In the course of writing this review, I couldn’t help but refer to Darlinda just Darlinda’s review of the Best Boylesque category from Burlesque Hall of Fame Weekend 2015 and her musings on gender and inclusivity.
One of the moments that brought the house down at this year’s Tournament of Tease was when Johnny Porkpie announced that the only qualification to compete in the Best Boylesque category was a desire to compete in the Best Boylesque category – decisively reaffirming the gender-inclusive nature of this category, and BHoF in general.
Whilst we have not yet seen gender flexibility in the Queen category, it is nice to know that the option may exist there as well. I’m glad to see that the world of burlesque is continuing to grow and expand our perceptions as more and more of the world realises that we don’t exist on a binary, and celebrating our differences brings us closer together.
On that note, here is my review of the wonderfully creative Best Boylesque category at the Burlesque Hall of Fame Tournament of Tease 2016.
Up first was a dancer who packs a lot of power in a small package – Lou Henry Hoover from Seattle. This was Lou’s second time competing in this category, embodying the aforementioned spirit of gender inclusivity as a female-bodied Drag King.
His entrance was one of the most dramatic of the entire Saturday night show – the curtain opening on him suspended in midair, dressed in a gorgeous merman costume.
The suspension allowed him to create the illusion of swimming in water very effectively, and it was exquisitely beautiful. Our merman then dropped to the ground, shed his tail, and began to learn to walk and dance.
As always, Lou’s storytelling was extremely effective, taking the audience through a variation on the story of the Little Mermaid (I can’t help but assume that the glittering red wig was a nod to the Disney character) – swimming, walking, and finally dancing through a lyrical and very ballet inspired performance.
Up second was another representative of the amazing talent from Seattle, bringing a completely different perspective to the Boylesque category. EmpeRoar Fabulous knocked it out of the park with a bluesy, funny, and sexy lesson in mathematics. This was by far the most fun number of the category, and my favourite of EmpeRoar’s performances.
His stage presence was infectiously joyous, his timing was impeccable, and his choreography on point. In his trademark shades of turquoise, he stripped off portions of his costume to reveal the numbers of the nine times table in sparkly glory. If Sesame Street is teaching kids math, perhaps adult remedial classes should watch this performance, as it is both entertaining and educational.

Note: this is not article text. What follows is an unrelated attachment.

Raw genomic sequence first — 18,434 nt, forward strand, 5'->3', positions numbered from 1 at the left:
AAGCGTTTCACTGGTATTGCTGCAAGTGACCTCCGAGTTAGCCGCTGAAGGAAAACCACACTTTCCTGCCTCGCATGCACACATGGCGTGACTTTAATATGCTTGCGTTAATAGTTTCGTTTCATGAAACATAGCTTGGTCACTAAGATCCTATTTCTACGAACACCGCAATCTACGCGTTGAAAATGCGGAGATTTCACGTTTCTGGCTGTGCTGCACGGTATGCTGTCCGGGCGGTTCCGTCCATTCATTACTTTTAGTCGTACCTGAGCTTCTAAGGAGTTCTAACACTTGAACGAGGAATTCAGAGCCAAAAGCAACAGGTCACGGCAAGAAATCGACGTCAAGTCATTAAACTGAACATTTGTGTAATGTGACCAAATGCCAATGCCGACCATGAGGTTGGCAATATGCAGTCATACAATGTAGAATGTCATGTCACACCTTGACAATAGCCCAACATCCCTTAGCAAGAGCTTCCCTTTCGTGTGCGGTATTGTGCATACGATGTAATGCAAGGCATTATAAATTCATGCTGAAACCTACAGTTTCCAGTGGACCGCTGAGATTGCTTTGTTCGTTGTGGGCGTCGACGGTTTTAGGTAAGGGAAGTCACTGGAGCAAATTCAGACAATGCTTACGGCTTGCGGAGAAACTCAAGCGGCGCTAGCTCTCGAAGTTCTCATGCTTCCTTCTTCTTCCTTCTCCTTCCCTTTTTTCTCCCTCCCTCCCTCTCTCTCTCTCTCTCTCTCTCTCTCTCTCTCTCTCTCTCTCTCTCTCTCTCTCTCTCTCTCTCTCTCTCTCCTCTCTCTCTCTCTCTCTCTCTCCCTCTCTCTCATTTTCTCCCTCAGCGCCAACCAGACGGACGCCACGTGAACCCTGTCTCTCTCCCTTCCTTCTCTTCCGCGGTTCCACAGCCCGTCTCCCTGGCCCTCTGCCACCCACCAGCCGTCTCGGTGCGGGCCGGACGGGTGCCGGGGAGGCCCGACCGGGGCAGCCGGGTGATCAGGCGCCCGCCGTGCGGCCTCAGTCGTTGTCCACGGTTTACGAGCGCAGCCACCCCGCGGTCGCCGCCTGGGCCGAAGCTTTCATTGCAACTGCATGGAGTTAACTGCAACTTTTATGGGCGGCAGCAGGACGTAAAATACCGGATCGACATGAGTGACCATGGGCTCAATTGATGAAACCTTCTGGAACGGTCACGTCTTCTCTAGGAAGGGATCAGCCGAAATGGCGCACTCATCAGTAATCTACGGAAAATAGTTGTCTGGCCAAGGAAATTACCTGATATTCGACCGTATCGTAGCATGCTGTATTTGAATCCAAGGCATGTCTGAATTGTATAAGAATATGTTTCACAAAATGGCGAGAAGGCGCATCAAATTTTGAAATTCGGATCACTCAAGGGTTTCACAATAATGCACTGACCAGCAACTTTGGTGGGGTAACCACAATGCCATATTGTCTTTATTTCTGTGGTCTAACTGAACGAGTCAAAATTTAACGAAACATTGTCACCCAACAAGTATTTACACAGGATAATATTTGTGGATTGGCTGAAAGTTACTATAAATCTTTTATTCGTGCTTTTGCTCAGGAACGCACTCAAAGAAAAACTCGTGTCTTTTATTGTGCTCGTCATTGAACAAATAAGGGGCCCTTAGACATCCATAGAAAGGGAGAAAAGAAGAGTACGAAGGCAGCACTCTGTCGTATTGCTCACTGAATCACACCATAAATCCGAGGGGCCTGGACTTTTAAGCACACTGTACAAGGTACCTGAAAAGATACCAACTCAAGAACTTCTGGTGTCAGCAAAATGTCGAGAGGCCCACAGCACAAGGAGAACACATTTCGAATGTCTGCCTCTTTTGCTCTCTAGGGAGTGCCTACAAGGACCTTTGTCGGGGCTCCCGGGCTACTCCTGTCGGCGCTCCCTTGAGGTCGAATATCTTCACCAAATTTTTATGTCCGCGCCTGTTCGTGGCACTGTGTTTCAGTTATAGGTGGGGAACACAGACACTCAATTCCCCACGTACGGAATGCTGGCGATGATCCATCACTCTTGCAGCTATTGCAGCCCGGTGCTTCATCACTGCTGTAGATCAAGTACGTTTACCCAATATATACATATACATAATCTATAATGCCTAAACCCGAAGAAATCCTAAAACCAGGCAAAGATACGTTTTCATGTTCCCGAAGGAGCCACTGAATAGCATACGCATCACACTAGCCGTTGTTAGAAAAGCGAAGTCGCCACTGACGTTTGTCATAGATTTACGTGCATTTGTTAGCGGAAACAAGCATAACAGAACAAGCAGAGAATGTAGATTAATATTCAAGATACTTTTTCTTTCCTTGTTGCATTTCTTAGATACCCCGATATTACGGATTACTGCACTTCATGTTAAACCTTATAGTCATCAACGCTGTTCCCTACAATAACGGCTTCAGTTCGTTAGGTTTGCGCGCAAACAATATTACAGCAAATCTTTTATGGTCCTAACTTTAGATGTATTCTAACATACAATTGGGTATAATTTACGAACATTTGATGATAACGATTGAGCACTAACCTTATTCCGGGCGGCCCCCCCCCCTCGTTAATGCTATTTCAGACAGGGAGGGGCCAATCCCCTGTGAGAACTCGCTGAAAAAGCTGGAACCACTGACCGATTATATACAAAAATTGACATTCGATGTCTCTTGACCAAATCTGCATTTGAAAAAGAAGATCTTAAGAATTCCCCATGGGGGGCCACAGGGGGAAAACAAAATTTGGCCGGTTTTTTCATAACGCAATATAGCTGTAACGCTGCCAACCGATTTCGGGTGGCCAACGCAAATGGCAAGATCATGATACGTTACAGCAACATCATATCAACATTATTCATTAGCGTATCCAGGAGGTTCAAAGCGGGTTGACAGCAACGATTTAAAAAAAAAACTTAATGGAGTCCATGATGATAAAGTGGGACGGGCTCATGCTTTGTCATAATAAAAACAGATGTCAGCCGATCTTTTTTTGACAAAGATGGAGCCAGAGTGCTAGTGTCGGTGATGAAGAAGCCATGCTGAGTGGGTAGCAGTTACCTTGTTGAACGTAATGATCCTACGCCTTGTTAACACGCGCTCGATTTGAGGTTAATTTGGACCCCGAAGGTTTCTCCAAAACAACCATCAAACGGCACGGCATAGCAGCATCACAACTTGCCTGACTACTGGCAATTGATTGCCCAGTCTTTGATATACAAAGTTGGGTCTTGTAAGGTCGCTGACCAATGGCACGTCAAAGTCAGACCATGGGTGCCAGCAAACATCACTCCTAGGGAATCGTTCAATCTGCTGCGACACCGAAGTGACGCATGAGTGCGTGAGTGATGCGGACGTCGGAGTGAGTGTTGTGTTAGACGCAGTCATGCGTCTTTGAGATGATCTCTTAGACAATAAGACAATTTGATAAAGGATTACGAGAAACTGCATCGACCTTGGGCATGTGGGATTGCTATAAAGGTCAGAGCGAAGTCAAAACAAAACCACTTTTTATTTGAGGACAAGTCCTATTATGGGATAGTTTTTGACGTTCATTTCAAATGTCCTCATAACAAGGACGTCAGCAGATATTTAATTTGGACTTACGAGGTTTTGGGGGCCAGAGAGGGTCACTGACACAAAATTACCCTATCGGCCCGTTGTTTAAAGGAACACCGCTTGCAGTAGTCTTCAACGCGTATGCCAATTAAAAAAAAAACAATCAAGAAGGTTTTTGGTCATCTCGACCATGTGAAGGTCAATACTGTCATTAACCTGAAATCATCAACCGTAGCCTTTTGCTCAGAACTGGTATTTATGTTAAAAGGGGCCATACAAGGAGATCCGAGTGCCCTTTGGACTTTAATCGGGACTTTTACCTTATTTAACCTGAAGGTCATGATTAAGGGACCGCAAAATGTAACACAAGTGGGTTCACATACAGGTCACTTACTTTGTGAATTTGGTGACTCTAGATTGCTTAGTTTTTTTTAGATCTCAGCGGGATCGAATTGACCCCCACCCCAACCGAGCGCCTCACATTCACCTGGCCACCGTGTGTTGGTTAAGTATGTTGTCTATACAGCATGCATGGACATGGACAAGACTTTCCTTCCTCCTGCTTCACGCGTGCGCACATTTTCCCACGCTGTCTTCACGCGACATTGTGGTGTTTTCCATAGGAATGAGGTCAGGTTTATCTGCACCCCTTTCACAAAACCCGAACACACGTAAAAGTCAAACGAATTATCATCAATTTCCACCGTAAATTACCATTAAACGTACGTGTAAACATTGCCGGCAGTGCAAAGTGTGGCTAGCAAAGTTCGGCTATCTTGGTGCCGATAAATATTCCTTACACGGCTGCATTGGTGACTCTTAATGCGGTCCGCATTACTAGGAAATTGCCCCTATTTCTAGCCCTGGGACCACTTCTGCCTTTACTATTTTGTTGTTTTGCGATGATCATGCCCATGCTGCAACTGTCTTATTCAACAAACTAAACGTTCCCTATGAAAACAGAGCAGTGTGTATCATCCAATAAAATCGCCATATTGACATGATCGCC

From the other side of the continent, representing New York, was buff and beautiful Chris Harder. His number was full of cheesy, cheesy goodness in more ways than one – playing the stereotypical porn character ‘The Pizza Delivery Guy’ with an extra-large side of funny.
The number was beautifully designed to showcase his athleticism and strength, along with his comedic timing and sense of humour. He had a cleverly designed prop pizza that he could pull a piece out of with a stretchy length of ‘cheese’ and unravel the crust. This stringy cheese motif was repeated a number of times in his costume as well, providing some great comedic moments throughout the number.
Finally, bringing us back to the West Coast – Harden Reddy from San Francisco’s Fishnet Follies – our new Best Boylesque 2016 and winner of the Most Innovative category – brought yet another completely unique number to the Best Boylesque competition.
A take on the story of Pinocchio, Harden began as a marionette in a box, completely obscuring his handsome face and muscles with a mask and molded body parts. It can be a real challenge to fill a stage as large as the Orleans, particularly when you are quite literally tied to one spot – in this case a ‘puppet stage’ barely larger than him, but he managed to hold the audience spellbound despite staying mainly in one place.
The performance was part dance, part struggle as he gradually shed his strings and coverings to become a ‘Real Boy’. He truly embodied being a puppet with jerky bouncing movements throughout his choreography.
As we all know, Pinocchio has issues with the truth, but there was no growing nose on Harden’s face – the routine finished with him holding the mask over his bits, smiling as the nose grew down there! A cute and sweetly naughty ending to a great routine. Congratulations Harden!
Best Boylesque category at Burlesque Hall of Fame Weekend 2016 reviewed by Diamond Minx.
Quoted in major international newspapers and held in high esteem and affection by the international burlesque community, 21st Century Burlesque Magazine has documented the contemporary burlesque scene since 2007. Founded and edited by Holli-Mae Johnson.